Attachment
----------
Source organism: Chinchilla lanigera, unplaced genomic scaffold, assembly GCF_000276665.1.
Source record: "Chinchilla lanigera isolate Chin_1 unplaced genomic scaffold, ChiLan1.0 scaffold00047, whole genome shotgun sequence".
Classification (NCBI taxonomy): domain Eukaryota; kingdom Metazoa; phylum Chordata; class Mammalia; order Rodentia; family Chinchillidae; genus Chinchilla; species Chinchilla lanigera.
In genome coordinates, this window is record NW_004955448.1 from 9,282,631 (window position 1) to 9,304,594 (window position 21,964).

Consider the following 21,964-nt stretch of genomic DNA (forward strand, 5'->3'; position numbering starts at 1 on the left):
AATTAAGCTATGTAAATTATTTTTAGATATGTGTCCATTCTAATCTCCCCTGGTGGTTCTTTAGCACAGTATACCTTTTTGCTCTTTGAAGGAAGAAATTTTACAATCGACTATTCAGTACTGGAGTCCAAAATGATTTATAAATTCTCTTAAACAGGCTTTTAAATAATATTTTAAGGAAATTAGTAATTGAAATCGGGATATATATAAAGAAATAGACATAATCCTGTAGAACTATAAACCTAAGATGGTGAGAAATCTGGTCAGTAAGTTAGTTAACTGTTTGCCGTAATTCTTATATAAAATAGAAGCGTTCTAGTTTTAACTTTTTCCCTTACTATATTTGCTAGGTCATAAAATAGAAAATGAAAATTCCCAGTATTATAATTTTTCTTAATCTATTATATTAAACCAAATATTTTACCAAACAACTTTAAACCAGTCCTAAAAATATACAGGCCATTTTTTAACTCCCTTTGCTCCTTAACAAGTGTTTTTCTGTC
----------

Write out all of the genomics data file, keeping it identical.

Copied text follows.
Source organism: Chinchilla lanigera, unplaced genomic scaffold, assembly GCF_000276665.1.
Source record: "Chinchilla lanigera isolate Chin_1 unplaced genomic scaffold, ChiLan1.0 scaffold00047, whole genome shotgun sequence".
Classification (NCBI taxonomy): domain Eukaryota; kingdom Metazoa; phylum Chordata; class Mammalia; order Rodentia; family Chinchillidae; genus Chinchilla; species Chinchilla lanigera.
In genome coordinates, this window is record NW_004955448.1 from 9,282,631 (window position 1) to 9,304,594 (window position 21,964).

Consider the following 21,964-nt stretch of genomic DNA (forward strand, 5'->3'; position numbering starts at 1 on the left):
AATTAAGCTATGTAAATTATTTTTAGATATGTGTCCATTCTAATCTCCCCTGGTGGTTCTTTAGCACAGTATACCTTTTTGCTCTTTGAAGGAAGAAATTTTACAATCGACTATTCAGTACTGGAGTCCAAAATGATTTATAAATTCTCTTAAACAGGCTTTTAAATAATATTTTAAGGAAATTAGTAATTGAAATCGGGATATATATAAAGAAATAGACATAATCCTGTAGAACTATAAACCTAAGATGGTGAGAAATCTGGTCAGTAAGTTAGTTAACTGTTTGCCGTAATTCTTATATAAAATAGAAGCGTTCTAGTTTTAACTTTTTCCCTTACTATATTTGCTAGGTCATAAAATAGAAAATGAAAATTCCCAGTATTATAATTTTTCTTAATCTATTATATTAAACCAAATATTTTACCAAACAACTTTAAACCAGTCCTAAAAATATACAGGCCATTTTTTAACTCCCTTTGCTCCTTAACAAGTGTTTTTCTGTC